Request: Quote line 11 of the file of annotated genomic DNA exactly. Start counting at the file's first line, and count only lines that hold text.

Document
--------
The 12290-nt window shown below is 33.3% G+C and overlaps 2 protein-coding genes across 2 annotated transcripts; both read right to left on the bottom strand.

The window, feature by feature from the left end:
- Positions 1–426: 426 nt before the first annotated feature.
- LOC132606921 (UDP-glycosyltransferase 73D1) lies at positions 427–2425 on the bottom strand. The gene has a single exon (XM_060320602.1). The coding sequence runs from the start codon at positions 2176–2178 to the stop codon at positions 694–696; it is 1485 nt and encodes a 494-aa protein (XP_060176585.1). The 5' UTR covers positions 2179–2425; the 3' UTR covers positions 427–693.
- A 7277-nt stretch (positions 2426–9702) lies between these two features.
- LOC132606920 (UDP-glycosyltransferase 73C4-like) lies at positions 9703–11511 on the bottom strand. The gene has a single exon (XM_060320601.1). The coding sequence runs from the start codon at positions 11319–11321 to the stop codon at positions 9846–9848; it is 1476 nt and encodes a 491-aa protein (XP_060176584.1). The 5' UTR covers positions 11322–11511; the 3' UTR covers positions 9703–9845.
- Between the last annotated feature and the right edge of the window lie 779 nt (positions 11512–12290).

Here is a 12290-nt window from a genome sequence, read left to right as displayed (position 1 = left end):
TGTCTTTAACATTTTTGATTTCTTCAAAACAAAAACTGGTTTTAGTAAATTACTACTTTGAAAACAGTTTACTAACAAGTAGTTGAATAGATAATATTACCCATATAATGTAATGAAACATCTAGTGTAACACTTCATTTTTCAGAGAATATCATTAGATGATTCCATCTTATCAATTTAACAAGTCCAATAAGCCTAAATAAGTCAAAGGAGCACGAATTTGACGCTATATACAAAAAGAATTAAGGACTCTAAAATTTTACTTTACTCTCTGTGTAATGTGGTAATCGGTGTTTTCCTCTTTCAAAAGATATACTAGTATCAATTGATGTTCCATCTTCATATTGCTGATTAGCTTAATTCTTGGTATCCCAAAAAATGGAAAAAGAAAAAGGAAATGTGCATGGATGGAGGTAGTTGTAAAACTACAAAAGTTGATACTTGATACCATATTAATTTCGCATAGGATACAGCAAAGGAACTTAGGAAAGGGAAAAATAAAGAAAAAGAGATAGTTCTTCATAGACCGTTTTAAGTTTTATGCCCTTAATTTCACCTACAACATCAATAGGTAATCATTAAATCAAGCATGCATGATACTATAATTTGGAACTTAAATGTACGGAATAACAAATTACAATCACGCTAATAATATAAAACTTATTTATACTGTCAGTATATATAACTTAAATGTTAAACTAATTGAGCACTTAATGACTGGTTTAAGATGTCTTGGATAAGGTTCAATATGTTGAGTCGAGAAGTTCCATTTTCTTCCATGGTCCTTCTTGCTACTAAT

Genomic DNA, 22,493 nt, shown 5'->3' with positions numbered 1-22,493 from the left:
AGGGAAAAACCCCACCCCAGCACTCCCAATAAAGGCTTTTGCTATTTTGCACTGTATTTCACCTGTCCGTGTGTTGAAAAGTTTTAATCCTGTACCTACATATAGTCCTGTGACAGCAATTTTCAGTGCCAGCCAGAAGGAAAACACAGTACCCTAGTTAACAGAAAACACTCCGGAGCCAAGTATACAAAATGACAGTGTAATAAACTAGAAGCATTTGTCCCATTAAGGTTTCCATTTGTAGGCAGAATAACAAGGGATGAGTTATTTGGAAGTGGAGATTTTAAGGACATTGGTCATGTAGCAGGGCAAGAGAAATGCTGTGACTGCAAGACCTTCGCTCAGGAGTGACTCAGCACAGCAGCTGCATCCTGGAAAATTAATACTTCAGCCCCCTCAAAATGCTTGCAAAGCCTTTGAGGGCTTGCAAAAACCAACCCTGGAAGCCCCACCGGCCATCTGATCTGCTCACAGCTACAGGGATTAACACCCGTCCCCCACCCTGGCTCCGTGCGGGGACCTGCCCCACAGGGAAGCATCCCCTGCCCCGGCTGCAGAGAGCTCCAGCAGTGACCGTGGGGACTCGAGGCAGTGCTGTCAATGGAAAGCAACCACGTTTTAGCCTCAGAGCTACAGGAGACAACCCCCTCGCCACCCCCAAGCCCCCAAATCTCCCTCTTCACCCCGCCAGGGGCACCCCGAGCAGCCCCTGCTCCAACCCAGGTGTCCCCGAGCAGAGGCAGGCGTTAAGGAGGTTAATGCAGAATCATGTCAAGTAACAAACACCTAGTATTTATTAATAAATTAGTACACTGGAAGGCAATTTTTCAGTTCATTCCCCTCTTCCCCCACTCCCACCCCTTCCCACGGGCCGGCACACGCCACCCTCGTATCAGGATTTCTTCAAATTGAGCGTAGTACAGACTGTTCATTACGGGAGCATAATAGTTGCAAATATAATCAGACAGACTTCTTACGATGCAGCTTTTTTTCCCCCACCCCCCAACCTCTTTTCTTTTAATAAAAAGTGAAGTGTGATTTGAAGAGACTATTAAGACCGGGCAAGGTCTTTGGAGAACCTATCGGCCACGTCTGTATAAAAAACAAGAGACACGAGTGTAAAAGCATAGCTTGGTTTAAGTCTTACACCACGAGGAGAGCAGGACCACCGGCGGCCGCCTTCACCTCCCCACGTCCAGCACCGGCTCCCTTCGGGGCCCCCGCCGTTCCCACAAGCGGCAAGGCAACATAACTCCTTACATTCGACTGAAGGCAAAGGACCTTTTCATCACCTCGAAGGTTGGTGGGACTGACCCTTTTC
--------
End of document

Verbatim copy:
AGGGAAAAACCCCACCCCAGCACTCCCAATAAAGGCTTTTGCTATTTTGCACTGTATTTCACCTGTCCGTGTGTTGAAAAGTTTTAATCCTGTACCTACATATAGTCCTGTGACAGCAATTTTCAGTGCCAGCCAGAAGGAAAACACAGTACCCTAGTTAACAGAAAACACTCCGGAGCCAAGTATACAAAATGACAGTGTAATAAACTAGAAGCATTTGTCCCATTAAGGTTTCCATTTGTAGGCAGAATAACAAGGGATGAGTTATTTGGAAGTGGAGATTTTAAGGACATTGGTCATGTAGCAGGGCAAGAGAAATGCTGTGACTGCAAGACCTTCGCTCAGGAGTGACTCAGCACAGCAGCTGCATCCTGGAAAATTAATACTTCAGCCCCCTCAAAATGCTTGCAAAGCCTTTGAGGGCTTGCAAAAACCAACCCTGGAAGCCCCACCGGCCATCTGATCTGCTCACAGCTACAGGGATTAACACCCGTCCCCCACCCTGGCTCCGTGCGGGGACCTGCCCCACAGGGAAGCATCCCCTGCCCCGGCTGCAGAGAGCTCCAGCAGTGACCGTGGGGACTCGAGGCAGTGCTGTCAATGGAAAGCAACCACGTTTTAGCCTCAGAGCTACAGGAGACAACCCCCTCGCCACCCCCAAGCCCCCAAATCTCCCTCTTCACCCCGCCAGGGGCACCCCGAGCAGCCCCTGCTCCAACCCAGGTGTCCCCGAGCAGAGGCAGGCGTTAAGGAGGTTAATGCAGAATCATGTCAAGTAACAAACACCTAGTATTTATTAATAAATTAGTACACTGGAAGGCAATTTTTCAGTTCATTCCCCTCTTCCCCCACTCCCACCCCTTCCCACGGGCCGGCACACGCCACCCTCGTATCAGGATTTCTTCAAATTGAGCGTAGTACAGACTGTTCATTACGGGAGCATAATAGTTGCAAATATAATCAGACAGACTTCTTACGATGCAGCTTTTTTTCCCCCACCCCCCAACCTCTTTTCTTTTAATAAAAAGTGAAGTGTGATTTGAAGAGACTATTAAGACCGGGCAAGGTCTTTGGAGAACCTATCGGCCACGTCTGTATAAAAAACAAGAGACACGAGTGTAAAAGCATAGCTTGGTTTAAGTCTTACACCACGAGGAGAGCAGGACCACCGGCGGCCGCCTTCACCTCCCCACGTCCAGCACCGGCTCCCTTCGGGGCCCCCGCCGTTCCCACAAGCGGCAAGGCAACATAACTCCTTACATTCGACTGAAGGCAAAGGACCTTTTCATCACCTCGAAGGTTGGTGGGACTGACCCTTTTC